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  • Sue Shanahan

Rainn Wilson: Answering Life's Big Questions

Updated: Sep 12, 2023



“Decade by decade, things have gotten better and clearer for me. I feel like my heart is more aligned with the winds of the spirit and the will of the Universe and for that I’m truly grateful.” - Rainn Wilson


When I think of a creative who could help steer me in the direction of heart-centered living, I think of Rainn Wilson. He is a seeker of all things spiritual. Most people know him as Dwight Schrute from the hit show The Office, but that persona does not have much to do with the real Rainn. It just proves he is a great actor.


I booked a phone interview with him while he was starring in a play at the Steppenwolf Theatre in Chicago. I was happy with my good fortune. There was no way I could have arranged a chat with Rainn through his Hollywood publicist. In that world, you have to be somebody to talk to someone at his level. After the phone interview was scheduled, I was shocked that I had the nerve to ask the theater communications director if I could photograph Rainn between shows for the watercolor portrait I would be doing. Yes, Rainn would be happy to meet me at the theater’s front bar in between shows. Yikes, this was actually happening!


When an unassuming Rainn walked into the bar, my nerves immediately settled down. He was using his hands to sheepishly try and flatten his unruly hair. I made a mental note to keep it that way in his painting. I sensed it summed up the real Rainn, the one from long before he had to give a thought about his appearance. Photographing him took all of 15 minutes.


Our “phoner” came later that week. Because he takes himself lightly, Rainn is easy to talk to. He says that his dream to be a performing artist was sparked in high school. Having seen his father put his love of abstract painting on hold for his day job, Rainn decided that when he graduated he would dive into his dream full force. He didn’t want acting to just be a hobby. “I had that longing to be an artist. That was my deepest drive. I basically knew I would have to be an actor or I would die.”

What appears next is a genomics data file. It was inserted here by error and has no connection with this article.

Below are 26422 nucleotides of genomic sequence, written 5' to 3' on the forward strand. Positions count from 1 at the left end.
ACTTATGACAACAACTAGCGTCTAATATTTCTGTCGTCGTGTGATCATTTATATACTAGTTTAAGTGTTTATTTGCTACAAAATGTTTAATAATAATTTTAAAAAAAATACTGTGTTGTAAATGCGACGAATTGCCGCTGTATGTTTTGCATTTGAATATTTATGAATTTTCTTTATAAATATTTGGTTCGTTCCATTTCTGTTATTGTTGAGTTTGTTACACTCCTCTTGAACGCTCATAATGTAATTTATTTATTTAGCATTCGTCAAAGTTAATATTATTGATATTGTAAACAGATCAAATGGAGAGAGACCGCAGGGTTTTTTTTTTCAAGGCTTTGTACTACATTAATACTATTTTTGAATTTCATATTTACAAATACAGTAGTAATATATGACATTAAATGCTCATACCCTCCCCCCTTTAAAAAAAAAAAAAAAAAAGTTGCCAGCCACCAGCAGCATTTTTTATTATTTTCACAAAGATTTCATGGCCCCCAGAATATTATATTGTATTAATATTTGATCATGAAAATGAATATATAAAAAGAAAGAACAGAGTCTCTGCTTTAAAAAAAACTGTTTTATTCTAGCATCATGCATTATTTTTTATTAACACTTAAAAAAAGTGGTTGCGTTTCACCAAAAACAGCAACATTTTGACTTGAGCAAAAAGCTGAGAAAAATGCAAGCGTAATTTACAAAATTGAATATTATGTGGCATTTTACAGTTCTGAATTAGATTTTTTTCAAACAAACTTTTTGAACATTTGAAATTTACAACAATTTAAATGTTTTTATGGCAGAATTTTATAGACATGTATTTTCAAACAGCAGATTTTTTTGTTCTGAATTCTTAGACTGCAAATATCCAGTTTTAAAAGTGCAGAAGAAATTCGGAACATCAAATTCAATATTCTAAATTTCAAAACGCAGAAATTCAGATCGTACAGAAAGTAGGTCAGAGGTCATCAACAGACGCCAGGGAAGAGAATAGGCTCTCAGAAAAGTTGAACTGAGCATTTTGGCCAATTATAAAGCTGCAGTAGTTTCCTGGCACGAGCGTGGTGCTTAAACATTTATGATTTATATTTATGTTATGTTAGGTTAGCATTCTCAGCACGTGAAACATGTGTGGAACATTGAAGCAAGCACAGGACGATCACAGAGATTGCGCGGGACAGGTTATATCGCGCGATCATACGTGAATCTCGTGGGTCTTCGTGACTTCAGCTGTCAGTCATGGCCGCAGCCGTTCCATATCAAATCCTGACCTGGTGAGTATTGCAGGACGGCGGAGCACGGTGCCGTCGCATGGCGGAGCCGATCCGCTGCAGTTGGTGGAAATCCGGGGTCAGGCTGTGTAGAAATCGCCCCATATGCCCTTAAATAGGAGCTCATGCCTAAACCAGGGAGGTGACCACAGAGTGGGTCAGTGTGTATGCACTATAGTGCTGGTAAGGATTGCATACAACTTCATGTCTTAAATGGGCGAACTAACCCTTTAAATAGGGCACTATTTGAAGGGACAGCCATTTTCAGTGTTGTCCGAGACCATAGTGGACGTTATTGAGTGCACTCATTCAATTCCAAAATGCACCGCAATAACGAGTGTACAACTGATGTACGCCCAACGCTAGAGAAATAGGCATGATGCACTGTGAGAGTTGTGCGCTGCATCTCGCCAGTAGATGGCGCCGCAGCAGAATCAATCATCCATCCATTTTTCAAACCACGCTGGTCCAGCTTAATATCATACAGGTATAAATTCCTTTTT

Rainn now sees that on the first part of his artistic journey he took a wrong turn. He wanted to be successful and have a career, but to do that he thought he needed to put his focus completely on himself. “The intent was all about self-promotion. How do I get people to like me? How do I make more money? All that focus on the self, it was very narcissistic. And that led me to a lot of really dark times.”


He was baffled when his career began to take off and it didn’t bring the happiness he assumed it would.


To all of the sudden be making a living as an actor, and being deeply unsatisfied didn't make any sense to me. Like, wait a second... I'm deeply unsatisfied, and yet, I'm living my life's dream! What the hell is going on here?”


That’s when spirituality came back into Rainn’s life, slowly. He went back to explore the faith of his youth. He discovered that when we develop spiritual facets of our character like kindness, humility, compassion and service to others life starts to get richer. He found out the only things that truly satisfy are the things that feed the soul.


“What I discovered when I came back to the Baha'i Faith was the idea that art and worship are synonymous. God is a creator so when we create something on the page or the stage, we're emulating that divine impulse to transcend the mere material. We're emulating the actions of the great Creator using imagination, heart, beauty, truth, and storytelling... it's a divine act.”